2018 is approaching as so is the new FCA UK Binary Options Regulation. The key financial regulator of the UK will be responsible for monitoring the Binary Options market in the UK starting from the 3rd January 2018.
14 November, AtoZForex – The day has come – today, the key financial regulator of the UK, the Financial Conduct Authority (FCA) has made an important decision.
The supervisor has ruled out that starting from the 3 January 2018, firms that offer Binary Options in the UK will fall under the FCA UK Binary Options Regulation. Moreover, they will no longer be licensed by the Gambling Commission.
Risks of Binary Options investment
The FCA has issued an announcement in regards to the risk of investing in Binary Options. The regulator has called Binary Options “high-risk and speculative products.”
In its release, the UK regulator has drawn the attention of investors to the number of points. For instance, the regulator has highlighted the definition of Binary Options:
“Binary options allow a consumer to make a bet on the value or price of a stock, commodity, currency, index, or just about anything that is capable of being measured in financial terms. The time periods involved tend to be very short (often around 30 seconds to 5 minutes).”
In fact, the data from the FCA indicates that the majority of traders lose money when making bets. The regulator also stated that consumers find it difficult to achieve sustained profits over a series of bets.
Binary Options Scams
Following on this, the FCA has turned to the topic of Binary Options scams. The supervisor has explained:
“UK consumers may also be targeted by binary options scams, which commonly promise higher than average returns for bets that never occur and manipulate software to distort prices and payouts. They also commonly refuse to return client funds and break all contact with customers.”
The FCA also stated that fraudulent Binary Options firms often tend to advertise on social media. These promotions connect clients to the websites that are tailored to attract people as they also appear professional.
What are the Binary Options Risks outlined by FCA?
The FCA further stresses the risks that can be caused by the Binary Options products. Specifically, the regulator has the following concerns about these products:
Losses from trading - FCA data states that a majority of consumers lose their funds when trading Binary Options.
Addictive behavior – “The fact that binary options are similar to fixed odds bets, along with the short duration of contracts, means that they can be addictive and can result in consumers accumulating significant losses.”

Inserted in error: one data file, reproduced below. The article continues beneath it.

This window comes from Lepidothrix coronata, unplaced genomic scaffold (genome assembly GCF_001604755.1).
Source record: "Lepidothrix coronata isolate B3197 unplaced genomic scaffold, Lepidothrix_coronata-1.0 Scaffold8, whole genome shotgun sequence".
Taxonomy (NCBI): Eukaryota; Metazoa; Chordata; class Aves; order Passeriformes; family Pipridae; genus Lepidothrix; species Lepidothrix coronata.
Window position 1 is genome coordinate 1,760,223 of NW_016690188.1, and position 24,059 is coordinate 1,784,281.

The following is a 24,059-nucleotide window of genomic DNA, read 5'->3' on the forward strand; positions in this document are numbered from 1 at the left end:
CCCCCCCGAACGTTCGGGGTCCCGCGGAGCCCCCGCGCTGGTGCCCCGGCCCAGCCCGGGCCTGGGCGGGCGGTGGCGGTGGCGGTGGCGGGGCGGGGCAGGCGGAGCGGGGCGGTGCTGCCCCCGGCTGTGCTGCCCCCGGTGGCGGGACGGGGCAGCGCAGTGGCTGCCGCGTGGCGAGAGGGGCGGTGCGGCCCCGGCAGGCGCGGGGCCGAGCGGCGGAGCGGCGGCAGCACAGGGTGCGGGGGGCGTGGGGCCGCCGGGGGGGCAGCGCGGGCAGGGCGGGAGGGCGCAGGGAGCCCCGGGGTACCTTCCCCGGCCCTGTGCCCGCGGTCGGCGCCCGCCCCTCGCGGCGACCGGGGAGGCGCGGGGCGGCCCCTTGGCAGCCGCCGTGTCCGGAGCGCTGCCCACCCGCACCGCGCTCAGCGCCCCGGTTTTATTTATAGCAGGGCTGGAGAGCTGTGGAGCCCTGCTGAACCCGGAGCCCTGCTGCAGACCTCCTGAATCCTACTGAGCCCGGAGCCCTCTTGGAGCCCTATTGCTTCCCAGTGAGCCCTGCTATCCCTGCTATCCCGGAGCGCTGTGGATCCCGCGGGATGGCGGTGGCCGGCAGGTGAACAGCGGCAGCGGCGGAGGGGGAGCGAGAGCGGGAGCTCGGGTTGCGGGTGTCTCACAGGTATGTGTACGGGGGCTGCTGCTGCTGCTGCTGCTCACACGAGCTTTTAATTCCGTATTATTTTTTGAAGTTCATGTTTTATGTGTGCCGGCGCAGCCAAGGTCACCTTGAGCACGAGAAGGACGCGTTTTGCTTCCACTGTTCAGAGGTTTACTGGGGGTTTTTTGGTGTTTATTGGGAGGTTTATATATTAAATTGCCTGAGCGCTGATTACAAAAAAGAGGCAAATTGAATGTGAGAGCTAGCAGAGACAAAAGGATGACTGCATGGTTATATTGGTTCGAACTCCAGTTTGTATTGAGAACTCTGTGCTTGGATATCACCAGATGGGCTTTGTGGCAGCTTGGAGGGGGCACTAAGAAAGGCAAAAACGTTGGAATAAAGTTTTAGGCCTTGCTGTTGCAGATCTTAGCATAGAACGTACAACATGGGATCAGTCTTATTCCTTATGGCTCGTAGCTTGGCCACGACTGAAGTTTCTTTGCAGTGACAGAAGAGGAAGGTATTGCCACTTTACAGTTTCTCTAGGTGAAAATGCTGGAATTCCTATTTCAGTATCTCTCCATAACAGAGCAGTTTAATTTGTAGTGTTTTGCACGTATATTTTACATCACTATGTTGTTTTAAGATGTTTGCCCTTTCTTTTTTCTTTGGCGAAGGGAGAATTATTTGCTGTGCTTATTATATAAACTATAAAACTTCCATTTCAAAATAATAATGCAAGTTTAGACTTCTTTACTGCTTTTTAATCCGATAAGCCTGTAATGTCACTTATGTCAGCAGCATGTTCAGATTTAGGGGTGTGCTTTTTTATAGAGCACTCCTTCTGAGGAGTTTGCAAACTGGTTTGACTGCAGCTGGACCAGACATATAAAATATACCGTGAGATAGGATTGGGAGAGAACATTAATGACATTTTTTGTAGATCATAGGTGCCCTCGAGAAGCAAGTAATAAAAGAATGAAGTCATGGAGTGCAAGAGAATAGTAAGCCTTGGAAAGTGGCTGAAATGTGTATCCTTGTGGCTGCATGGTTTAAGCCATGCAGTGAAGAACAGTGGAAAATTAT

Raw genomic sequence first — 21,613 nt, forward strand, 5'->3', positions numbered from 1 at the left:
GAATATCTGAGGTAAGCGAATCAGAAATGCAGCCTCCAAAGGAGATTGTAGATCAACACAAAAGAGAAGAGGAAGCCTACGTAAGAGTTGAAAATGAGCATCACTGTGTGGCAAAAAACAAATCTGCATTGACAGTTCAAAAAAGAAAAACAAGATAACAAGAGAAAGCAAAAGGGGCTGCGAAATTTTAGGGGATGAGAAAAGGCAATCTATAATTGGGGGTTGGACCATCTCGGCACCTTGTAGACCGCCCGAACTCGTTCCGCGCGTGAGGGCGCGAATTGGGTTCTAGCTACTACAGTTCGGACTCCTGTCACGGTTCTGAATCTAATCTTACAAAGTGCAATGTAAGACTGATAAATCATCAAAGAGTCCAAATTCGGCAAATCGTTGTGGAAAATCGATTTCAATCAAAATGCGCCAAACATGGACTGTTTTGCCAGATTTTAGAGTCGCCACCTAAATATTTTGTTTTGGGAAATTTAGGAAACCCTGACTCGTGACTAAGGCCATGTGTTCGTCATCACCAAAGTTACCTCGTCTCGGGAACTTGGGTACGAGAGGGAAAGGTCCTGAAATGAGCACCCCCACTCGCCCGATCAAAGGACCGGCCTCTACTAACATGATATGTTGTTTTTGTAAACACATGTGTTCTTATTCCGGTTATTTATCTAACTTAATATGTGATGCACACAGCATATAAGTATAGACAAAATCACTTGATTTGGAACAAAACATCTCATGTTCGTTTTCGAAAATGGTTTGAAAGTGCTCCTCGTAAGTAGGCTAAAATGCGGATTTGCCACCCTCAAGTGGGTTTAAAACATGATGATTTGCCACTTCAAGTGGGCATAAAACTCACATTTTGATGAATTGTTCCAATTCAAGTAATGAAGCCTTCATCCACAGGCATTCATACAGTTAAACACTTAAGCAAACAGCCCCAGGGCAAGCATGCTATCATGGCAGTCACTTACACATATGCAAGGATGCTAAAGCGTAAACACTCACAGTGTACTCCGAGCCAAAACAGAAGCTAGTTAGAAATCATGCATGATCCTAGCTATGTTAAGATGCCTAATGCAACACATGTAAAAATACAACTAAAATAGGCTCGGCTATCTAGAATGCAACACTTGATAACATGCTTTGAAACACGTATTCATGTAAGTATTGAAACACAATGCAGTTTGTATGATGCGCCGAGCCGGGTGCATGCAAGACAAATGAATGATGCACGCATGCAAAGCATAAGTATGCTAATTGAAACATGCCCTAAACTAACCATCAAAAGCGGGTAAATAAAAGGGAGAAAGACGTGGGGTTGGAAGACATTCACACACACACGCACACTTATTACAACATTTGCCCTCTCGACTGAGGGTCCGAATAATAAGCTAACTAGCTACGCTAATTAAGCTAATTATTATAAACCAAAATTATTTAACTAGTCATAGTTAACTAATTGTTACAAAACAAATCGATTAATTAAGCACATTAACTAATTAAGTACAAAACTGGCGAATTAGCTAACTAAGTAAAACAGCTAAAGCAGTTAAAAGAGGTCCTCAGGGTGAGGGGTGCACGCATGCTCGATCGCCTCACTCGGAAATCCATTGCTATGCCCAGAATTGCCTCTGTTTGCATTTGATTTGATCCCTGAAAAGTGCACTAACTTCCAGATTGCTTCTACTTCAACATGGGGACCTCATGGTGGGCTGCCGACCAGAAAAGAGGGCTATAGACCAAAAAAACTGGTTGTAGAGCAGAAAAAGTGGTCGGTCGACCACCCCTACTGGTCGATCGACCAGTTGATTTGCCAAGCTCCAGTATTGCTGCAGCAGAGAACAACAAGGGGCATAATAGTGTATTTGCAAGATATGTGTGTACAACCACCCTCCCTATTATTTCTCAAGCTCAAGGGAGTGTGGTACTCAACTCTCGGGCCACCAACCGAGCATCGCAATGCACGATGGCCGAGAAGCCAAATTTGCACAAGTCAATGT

Conflicts of interest - The regulator states that when you lose, the firm you are buying options from, wins. According to the FCA, “This places the firm’s interest in direct conflict with yours, which increases the risk of poor conduct by firms offering these products. “
The potential for fraud – Binary Options appear as a significant source of fraud in the UK. Starting from 2012, the FCA has received 2,605 victims who lost £59.4m on binary options scams.
FCA UK Binary Options Regulation launches in 2018
As of now, Binary Options products are regulated by the UK Gambling Commission. This is valid only for the case if the firm has gambling equipment in the UK. Clients currently are not protected by the UK financial services regulatory framework when buying Binary Options.
Yet, this is about to change. Starting from the 3rd of January, 2018 firms that offer Binary Options will fall under the regulation of the FCA. The regulator has highlighted the following points in regards to the FCA UK Binary Options Regulation:
- firms will be authorized and supervised by the Financial Conduct Authority
- individual complaints can be referred to the Financial Ombudsman Service
- consumers will have access to the Financial Services Compensation Scheme
Yet, the FCA also states that the protections will not compensate clients for any losses from trading.
In fact, Binary Options are also regulated as investment products in other European Union states. Thus, the EU financial services law implies that firms that are legally established and registered in the European Economic Area (EEA) have the right to do business in any other EEA nation. Therefore, they are also currently able to do business in the UK.
Think we missed something? Let us know in the comment section below.